“Sorry.” Her fingers grazed my back. I’d forgotten that feeling, like kittens climbing your spine and curling in your throat. Warm and matted and mewling. Disgusting, if you think about it. Who thinks about it at the time? Kittens in your throat. That’s gross. Continue reading
Where the wind blew pine needles across the roof. Scritch, scritch.
I didn’t know it would be this long.
I never would’ve let the dog out.
Never would’ve kissed you under the wolf moon. They say it’s cursed. Now we know.
Scritch. Continue reading
Francis squinted until it looked like his toes were walking across the mud brown river, instead of swinging midair from the academy windowsill. That way his kicks could carve waves, bashing the cherry-red ferry tours against each other like toys in the bathtub.
The dorm attendant dawdled past his open door. “They just rang. I’m sorry, Francis.”
Every hoofbeat churned the smooth-washed beach. Here along the inlet was the only place to spy incoming ships. Lee and Finn had raced them to the harbor since they were young.
But there’d been no ships. Not lately. And the men were no longer young. Still Lee noticed Finn pushed faster along this stretch. No longer a race. A retreat.
I took the holiday vacation time to finally crack down on the last act of my latest screenplay. It was definitely a goal to finish it before the new year, and although it wasn’t with as much time to spare as I’d hoped, it got done! Well…done is a relative term here, as all you writers know. It’s a second draft, which desperately needs a third. But, I think it won’t involve as much structural heavy lifting as this one. And hopefully it’ll find its way into some of the spring competitions (a resolution of mine). At least it didn’t take me until the stroke of midnight!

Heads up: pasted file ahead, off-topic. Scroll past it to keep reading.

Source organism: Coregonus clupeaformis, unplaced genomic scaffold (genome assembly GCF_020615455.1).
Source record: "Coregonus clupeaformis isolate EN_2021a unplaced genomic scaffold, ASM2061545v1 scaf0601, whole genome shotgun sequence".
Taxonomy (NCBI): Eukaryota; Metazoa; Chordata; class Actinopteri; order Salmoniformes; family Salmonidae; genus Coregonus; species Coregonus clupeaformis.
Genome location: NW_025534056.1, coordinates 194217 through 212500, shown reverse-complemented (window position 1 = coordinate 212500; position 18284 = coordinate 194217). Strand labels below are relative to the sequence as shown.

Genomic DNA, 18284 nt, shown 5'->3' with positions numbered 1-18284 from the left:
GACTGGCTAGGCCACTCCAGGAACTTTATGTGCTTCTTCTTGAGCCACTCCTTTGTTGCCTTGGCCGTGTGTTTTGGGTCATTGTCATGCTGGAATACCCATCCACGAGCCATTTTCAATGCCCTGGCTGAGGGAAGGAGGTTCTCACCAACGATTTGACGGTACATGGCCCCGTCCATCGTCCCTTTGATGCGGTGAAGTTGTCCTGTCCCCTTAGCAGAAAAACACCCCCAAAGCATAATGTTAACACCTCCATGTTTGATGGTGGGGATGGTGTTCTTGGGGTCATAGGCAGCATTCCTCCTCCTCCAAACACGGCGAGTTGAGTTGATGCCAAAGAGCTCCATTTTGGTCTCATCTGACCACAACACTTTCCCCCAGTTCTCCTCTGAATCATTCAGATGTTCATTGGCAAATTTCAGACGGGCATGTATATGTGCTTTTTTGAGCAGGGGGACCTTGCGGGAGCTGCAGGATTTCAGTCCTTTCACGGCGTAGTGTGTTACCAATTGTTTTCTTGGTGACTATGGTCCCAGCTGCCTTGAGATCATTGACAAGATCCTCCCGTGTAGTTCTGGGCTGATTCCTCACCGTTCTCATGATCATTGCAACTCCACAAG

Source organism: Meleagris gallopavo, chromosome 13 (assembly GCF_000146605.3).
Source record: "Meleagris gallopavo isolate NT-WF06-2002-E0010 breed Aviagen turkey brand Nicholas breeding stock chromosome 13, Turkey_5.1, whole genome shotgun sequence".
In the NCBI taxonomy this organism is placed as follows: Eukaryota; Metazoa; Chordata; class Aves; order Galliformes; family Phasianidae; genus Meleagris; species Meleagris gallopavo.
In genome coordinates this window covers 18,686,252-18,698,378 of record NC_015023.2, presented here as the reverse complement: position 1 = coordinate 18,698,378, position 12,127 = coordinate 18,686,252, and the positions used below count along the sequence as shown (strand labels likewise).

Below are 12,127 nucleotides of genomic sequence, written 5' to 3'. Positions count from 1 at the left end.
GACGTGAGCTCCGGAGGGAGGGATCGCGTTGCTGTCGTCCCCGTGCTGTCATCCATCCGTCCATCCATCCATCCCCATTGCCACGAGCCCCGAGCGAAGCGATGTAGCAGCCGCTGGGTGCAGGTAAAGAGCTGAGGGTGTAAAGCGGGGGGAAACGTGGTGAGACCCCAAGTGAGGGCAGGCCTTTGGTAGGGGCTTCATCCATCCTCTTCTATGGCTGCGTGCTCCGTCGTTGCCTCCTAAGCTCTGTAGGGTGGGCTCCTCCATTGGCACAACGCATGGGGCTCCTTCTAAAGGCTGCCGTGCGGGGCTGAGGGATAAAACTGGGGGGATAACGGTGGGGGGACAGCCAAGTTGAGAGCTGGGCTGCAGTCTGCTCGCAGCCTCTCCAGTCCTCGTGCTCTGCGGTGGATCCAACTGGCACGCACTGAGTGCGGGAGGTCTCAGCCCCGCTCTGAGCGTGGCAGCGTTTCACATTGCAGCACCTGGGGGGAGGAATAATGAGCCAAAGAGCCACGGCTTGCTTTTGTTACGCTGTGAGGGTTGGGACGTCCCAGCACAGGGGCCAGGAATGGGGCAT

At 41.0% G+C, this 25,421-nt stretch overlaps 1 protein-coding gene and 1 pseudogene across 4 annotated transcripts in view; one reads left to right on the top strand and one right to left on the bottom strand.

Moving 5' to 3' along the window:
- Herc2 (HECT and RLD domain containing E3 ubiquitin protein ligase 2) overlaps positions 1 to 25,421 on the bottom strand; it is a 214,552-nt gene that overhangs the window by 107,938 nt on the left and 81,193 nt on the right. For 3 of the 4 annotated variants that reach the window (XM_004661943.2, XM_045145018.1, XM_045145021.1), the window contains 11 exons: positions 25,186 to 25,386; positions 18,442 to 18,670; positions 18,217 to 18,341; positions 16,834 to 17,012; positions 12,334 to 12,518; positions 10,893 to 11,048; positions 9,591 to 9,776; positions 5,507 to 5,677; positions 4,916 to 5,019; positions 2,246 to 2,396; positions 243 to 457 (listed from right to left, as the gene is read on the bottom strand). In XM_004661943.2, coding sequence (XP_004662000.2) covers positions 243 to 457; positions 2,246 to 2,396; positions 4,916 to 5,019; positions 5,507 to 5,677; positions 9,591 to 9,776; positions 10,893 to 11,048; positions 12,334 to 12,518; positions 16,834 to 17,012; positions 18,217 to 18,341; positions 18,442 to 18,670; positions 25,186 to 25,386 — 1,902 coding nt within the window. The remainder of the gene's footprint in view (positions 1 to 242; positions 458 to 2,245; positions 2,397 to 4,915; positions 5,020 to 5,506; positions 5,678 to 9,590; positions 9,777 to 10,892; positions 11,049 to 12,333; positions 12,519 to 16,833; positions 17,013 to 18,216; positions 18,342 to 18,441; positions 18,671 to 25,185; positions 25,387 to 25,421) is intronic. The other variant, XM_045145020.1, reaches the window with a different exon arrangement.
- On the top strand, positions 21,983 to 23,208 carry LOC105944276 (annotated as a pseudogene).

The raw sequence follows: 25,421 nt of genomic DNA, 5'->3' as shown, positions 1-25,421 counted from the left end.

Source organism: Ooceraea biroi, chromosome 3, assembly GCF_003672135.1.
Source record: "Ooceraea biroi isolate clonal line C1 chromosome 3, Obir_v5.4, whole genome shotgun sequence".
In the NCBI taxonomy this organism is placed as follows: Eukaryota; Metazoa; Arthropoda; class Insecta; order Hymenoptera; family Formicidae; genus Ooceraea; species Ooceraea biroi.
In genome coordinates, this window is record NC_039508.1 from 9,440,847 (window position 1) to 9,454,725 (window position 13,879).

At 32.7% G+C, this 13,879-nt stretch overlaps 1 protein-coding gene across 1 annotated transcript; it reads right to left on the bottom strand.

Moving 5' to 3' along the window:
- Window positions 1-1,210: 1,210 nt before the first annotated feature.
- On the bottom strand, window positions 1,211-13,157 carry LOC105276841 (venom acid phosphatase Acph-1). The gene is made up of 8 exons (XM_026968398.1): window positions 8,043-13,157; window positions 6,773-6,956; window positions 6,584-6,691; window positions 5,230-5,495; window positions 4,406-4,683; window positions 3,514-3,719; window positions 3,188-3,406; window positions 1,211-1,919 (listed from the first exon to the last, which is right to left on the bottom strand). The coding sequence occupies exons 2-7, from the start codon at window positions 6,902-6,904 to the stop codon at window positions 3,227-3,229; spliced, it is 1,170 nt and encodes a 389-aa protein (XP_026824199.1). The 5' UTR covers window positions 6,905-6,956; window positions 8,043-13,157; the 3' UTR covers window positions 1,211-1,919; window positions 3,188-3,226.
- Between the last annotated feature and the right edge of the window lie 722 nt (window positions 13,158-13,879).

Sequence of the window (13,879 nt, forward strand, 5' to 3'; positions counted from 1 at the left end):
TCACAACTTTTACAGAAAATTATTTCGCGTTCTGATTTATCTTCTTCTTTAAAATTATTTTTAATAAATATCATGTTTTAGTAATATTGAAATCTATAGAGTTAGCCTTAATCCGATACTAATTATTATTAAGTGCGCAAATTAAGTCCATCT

I’d fallen into a rhythmic stride en route to the dormitories, where my path led between a ridge of lamplit trees and pond reeds dusted with snow tops. That powder sifted over my route between the parking lot and campus proper would melt before morning, but it was here now, and so was I. Everyone else would be asleep at this hour, tucked away from frosted windows and clanging radiators. But here, falling into the silent rhythm of heel-toe, I left a single set of footprints behind me. Continue reading
Photo by Eric G.
One does not gain knowledge by sitting under the bamboo tree.
[PS, this has been my first Daily Prompt ever, Flee!]
County Sheepshire lies between the wooded hollows in the Valley Without Name. Imagine a sleepy part of the country, spread with idyllic farms and jovial townspeople who’ll gladly take a traveler in, in exchange for a hard day’s work. Who raise barns overnight and drink warm cider, and whose most pressing concern is whether the weather will hold for the season. There, can you imagine it? Yes, just like that. A bucolic paradise. Well County Sheepshire is nothing like that. County Sheepshire is a fucking terror. Continue reading
photo by Pekka Nikrus
I saw people on the pedestrian bridge tonight releasing balloons into the sky. I wanted to ask what they were doing, but as I got closer, I saw they all were crying.
“Do you two know each other?” Isabel’s little coins jingled on her skirt.
Sylvia was convinced this must be a setup. She had stumbled through this new city for months without recognizing a single face, seeing a single individual more than once. But here he was, the Man on the Bridge. Noah, rather. Now he had a name. Continue reading
Those deepest things you might never tell to your best friend somehow always come out to the Thoughtful Stranger, poised entirely out of your own context. First impressions make first derisions, but not with the Thoughtful Stranger. Sylvia found herself telling the woman with the perfect eyeliner much more than she intended: the truth. Continue reading
The truth was layered thick:
Sylvia did not know why she had left New York, or Liam. Her job. Weekends upstate where everything was bold and green, unlike here where the world withered into a faded brown.
“Give yourself some time. You’ve been there a day. Jesus.” Of course Liam was right. He always tried so hard to be.
“I’m so bad at meeting people.” Sylvia thought it funny: she had no recollection of ever meeting him. Liam had always been.
Re-watched Gormenghast for the first time in 16 years, so here’s Christopher Lee throwing a cat.